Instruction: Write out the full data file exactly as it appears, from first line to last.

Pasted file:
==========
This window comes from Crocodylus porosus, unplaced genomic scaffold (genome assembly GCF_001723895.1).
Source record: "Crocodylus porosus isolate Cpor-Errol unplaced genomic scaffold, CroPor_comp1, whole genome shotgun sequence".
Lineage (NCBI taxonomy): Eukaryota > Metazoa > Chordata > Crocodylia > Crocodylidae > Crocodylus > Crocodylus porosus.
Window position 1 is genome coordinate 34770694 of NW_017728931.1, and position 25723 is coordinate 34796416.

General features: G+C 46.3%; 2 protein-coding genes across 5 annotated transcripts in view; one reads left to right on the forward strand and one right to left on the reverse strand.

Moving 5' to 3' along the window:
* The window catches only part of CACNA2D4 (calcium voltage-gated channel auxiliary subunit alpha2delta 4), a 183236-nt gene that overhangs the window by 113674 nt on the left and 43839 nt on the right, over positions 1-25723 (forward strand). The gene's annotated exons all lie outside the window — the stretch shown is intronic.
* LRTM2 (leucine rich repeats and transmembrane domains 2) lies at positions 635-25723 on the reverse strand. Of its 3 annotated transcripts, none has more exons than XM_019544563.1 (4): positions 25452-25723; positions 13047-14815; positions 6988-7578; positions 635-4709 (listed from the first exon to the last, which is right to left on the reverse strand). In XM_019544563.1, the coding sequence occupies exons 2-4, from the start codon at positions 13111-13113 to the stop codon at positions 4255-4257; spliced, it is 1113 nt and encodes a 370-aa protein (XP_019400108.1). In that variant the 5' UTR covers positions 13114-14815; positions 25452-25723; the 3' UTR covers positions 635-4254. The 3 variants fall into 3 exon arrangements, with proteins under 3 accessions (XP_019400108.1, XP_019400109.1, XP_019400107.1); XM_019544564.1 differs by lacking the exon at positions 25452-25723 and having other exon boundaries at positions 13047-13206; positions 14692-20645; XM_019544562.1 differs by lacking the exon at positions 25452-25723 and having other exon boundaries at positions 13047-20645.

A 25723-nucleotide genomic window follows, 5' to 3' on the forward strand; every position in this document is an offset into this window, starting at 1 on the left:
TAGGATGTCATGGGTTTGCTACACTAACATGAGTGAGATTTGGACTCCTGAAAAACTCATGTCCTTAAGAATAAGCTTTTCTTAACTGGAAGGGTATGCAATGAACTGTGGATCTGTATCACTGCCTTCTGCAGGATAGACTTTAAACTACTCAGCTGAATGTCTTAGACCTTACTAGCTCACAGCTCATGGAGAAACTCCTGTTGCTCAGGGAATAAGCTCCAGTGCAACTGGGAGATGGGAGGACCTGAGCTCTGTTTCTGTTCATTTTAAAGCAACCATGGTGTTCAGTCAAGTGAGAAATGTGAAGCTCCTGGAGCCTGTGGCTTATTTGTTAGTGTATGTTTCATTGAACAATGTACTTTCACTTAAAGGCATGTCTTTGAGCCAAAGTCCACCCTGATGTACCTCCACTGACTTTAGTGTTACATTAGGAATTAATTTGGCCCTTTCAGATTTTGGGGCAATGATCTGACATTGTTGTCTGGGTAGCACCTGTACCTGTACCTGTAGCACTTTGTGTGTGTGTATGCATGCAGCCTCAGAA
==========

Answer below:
This window comes from Crocodylus porosus, unplaced genomic scaffold (genome assembly GCF_001723895.1).
Source record: "Crocodylus porosus isolate Cpor-Errol unplaced genomic scaffold, CroPor_comp1, whole genome shotgun sequence".
Lineage (NCBI taxonomy): Eukaryota > Metazoa > Chordata > Crocodylia > Crocodylidae > Crocodylus > Crocodylus porosus.
Window position 1 is genome coordinate 34770694 of NW_017728931.1, and position 25723 is coordinate 34796416.

General features: G+C 46.3%; 2 protein-coding genes across 5 annotated transcripts in view; one reads left to right on the forward strand and one right to left on the reverse strand.

Moving 5' to 3' along the window:
* The window catches only part of CACNA2D4 (calcium voltage-gated channel auxiliary subunit alpha2delta 4), a 183236-nt gene that overhangs the window by 113674 nt on the left and 43839 nt on the right, over positions 1-25723 (forward strand). The gene's annotated exons all lie outside the window — the stretch shown is intronic.
* LRTM2 (leucine rich repeats and transmembrane domains 2) lies at positions 635-25723 on the reverse strand. Of its 3 annotated transcripts, none has more exons than XM_019544563.1 (4): positions 25452-25723; positions 13047-14815; positions 6988-7578; positions 635-4709 (listed from the first exon to the last, which is right to left on the reverse strand). In XM_019544563.1, the coding sequence occupies exons 2-4, from the start codon at positions 13111-13113 to the stop codon at positions 4255-4257; spliced, it is 1113 nt and encodes a 370-aa protein (XP_019400108.1). In that variant the 5' UTR covers positions 13114-14815; positions 25452-25723; the 3' UTR covers positions 635-4254. The 3 variants fall into 3 exon arrangements, with proteins under 3 accessions (XP_019400108.1, XP_019400109.1, XP_019400107.1); XM_019544564.1 differs by lacking the exon at positions 25452-25723 and having other exon boundaries at positions 13047-13206; positions 14692-20645; XM_019544562.1 differs by lacking the exon at positions 25452-25723 and having other exon boundaries at positions 13047-20645.

A 25723-nucleotide genomic window follows, 5' to 3' on the forward strand; every position in this document is an offset into this window, starting at 1 on the left:
TAGGATGTCATGGGTTTGCTACACTAACATGAGTGAGATTTGGACTCCTGAAAAACTCATGTCCTTAAGAATAAGCTTTTCTTAACTGGAAGGGTATGCAATGAACTGTGGATCTGTATCACTGCCTTCTGCAGGATAGACTTTAAACTACTCAGCTGAATGTCTTAGACCTTACTAGCTCACAGCTCATGGAGAAACTCCTGTTGCTCAGGGAATAAGCTCCAGTGCAACTGGGAGATGGGAGGACCTGAGCTCTGTTTCTGTTCATTTTAAAGCAACCATGGTGTTCAGTCAAGTGAGAAATGTGAAGCTCCTGGAGCCTGTGGCTTATTTGTTAGTGTATGTTTCATTGAACAATGTACTTTCACTTAAAGGCATGTCTTTGAGCCAAAGTCCACCCTGATGTACCTCCACTGACTTTAGTGTTACATTAGGAATTAATTTGGCCCTTTCAGATTTTGGGGCAATGATCTGACATTGTTGTCTGGGTAGCACCTGTACCTGTACCTGTAGCACTTTGTGTGTGTGTATGCATGCAGCCTCAGAA